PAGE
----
Idea: keep an array *best* that stores for each index *i* the lowest ending value of a subsequence with length *i+1*.

- best[0] = lowest value found so far
- best[1] = lowest ending value of a subsequence with length 2 found so far
- best[2] = lowest ending value of a subsequence with length 3 found so far

And so on

In the end, the elements of **best** will contain *one* of the longest subsequences. It's length is the answer of the problem.

To have an **O(n logn)** time complexity, for each of the **n** elements in the input array *nums*, we binary-search the element of **best** to be updated.

*best* has at most **n** elements, eventually much less (worst case being an increasingly sorted input array), hence the **logn**.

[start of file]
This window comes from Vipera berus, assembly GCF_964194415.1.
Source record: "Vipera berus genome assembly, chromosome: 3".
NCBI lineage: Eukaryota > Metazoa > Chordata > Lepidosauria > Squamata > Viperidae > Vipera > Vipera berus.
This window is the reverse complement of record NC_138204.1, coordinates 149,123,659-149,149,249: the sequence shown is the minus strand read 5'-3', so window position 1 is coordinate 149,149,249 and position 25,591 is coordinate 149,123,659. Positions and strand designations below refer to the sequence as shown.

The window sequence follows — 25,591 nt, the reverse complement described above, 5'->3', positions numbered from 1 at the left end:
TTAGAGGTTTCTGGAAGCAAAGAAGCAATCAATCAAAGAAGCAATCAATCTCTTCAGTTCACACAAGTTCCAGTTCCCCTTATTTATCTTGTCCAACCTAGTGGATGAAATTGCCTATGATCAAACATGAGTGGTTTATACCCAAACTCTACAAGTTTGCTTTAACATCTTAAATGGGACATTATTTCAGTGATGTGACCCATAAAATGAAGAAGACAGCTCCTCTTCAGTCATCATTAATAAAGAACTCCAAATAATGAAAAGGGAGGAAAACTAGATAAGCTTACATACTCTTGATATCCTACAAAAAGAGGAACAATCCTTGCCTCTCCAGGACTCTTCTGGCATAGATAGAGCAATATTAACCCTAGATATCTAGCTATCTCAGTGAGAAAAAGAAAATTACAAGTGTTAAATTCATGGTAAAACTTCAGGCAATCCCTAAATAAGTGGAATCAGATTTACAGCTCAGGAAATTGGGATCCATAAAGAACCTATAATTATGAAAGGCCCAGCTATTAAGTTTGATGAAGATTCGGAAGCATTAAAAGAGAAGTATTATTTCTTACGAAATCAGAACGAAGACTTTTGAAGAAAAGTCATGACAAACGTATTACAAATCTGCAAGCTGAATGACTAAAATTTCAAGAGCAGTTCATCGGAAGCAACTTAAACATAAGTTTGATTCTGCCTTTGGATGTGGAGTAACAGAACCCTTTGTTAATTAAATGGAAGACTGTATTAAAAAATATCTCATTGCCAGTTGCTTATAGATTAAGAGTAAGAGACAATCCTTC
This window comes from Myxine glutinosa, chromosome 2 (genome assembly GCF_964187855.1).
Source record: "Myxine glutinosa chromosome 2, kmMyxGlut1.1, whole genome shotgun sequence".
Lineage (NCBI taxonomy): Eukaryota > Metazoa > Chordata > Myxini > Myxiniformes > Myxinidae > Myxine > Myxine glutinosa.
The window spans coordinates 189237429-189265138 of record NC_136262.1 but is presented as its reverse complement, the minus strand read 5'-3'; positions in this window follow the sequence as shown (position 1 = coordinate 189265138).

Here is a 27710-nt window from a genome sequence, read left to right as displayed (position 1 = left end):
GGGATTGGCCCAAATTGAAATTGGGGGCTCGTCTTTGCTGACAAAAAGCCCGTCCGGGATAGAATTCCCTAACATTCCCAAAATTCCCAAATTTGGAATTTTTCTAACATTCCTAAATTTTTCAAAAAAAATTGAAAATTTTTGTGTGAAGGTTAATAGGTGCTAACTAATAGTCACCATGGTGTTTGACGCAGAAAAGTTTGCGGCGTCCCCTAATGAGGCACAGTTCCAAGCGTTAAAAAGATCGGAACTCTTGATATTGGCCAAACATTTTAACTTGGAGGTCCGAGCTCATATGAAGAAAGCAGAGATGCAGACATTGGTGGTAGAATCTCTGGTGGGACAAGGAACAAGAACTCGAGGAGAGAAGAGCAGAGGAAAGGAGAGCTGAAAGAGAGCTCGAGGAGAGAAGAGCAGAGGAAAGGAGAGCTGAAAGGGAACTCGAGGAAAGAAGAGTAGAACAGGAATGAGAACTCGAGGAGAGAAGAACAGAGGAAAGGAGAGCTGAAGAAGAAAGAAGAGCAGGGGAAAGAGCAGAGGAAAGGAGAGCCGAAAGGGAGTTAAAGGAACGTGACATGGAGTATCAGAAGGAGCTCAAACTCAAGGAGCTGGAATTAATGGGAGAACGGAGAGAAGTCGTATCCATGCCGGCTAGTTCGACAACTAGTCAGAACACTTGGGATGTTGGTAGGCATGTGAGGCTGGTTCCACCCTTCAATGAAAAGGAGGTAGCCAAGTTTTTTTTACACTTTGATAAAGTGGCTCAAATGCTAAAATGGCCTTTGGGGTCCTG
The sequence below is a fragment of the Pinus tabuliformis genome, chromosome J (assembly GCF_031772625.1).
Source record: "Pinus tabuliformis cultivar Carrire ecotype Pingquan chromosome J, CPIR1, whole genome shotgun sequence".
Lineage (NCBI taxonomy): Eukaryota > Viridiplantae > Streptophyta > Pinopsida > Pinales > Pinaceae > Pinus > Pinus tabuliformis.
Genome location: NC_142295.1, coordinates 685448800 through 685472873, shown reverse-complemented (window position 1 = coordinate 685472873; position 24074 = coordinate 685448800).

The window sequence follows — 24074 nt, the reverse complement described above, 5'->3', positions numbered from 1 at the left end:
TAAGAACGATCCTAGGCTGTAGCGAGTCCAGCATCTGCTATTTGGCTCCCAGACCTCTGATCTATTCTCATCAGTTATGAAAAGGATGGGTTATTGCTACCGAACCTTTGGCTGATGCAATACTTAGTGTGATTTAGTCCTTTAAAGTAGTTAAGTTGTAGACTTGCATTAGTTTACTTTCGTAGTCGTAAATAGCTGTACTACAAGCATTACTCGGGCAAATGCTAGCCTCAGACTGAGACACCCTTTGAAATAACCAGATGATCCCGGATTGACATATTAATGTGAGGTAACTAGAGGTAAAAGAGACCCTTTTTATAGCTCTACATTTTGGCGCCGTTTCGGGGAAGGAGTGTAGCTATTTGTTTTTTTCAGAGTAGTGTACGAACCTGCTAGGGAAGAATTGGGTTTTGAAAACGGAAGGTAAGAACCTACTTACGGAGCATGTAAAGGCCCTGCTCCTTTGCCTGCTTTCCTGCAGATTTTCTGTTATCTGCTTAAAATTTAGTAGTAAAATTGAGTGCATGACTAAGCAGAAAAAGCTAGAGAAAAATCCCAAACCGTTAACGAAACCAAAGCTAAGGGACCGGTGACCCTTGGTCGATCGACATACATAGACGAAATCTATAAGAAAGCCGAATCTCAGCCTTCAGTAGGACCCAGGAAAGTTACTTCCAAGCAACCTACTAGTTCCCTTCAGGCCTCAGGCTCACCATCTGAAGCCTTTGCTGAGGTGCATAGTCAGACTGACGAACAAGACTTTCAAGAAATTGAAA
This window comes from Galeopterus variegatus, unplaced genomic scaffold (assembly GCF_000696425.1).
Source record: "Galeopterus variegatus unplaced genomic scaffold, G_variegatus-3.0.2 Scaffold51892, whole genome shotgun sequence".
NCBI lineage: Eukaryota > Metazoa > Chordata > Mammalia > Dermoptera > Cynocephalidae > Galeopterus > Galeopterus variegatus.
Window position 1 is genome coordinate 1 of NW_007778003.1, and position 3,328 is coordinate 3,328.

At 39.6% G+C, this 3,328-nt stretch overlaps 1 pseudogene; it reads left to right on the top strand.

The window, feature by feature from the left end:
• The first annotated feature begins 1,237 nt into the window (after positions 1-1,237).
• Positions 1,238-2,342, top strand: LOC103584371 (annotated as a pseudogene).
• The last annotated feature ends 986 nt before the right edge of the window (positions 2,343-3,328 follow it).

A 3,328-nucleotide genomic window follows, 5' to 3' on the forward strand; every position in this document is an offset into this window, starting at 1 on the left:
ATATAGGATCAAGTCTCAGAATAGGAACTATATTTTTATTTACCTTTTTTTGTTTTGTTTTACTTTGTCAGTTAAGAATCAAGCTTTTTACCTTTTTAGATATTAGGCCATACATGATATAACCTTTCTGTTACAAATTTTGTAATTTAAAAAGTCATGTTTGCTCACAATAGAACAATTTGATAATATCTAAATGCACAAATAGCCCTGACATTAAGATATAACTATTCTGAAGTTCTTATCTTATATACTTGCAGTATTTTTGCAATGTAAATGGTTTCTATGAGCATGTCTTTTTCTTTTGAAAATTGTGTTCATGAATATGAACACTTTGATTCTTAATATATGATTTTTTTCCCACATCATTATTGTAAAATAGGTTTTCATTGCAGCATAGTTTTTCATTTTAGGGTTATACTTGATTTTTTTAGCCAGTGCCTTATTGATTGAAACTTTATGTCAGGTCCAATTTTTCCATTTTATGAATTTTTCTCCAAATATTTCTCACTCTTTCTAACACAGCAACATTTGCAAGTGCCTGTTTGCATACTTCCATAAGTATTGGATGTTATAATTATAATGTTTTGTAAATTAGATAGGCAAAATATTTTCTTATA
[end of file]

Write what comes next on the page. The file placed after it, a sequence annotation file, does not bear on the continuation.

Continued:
For the example input *[10,9,2,5,3,7,101,18]*, *best* will be in the end *[2, 3, 7, 18]*, with length 4.

```
class Solution(object):
def lengthOfLIS(self, nums):
if not nums: return 0
best = [nums[0]]
for i in range(1, len(nums)):
index = self.upperBound(best, nums[i], 0, len(best))
if index == len(best): best.append(nums[i])
else: best[index] = nums[i]
return len(best)
# Return smallest index i such that array[i] >= target
# or return end+1 if none (target > all array elements)
def upperBound(self, array, target, start, end):
if start >= end: return start
m = (end+start)//2
if array[m] >= target:
if m == start or array[m-1] < target: return m
return self.upperBound(array, target, start, m)
return self.upperBound(array, target, m+1, end)
```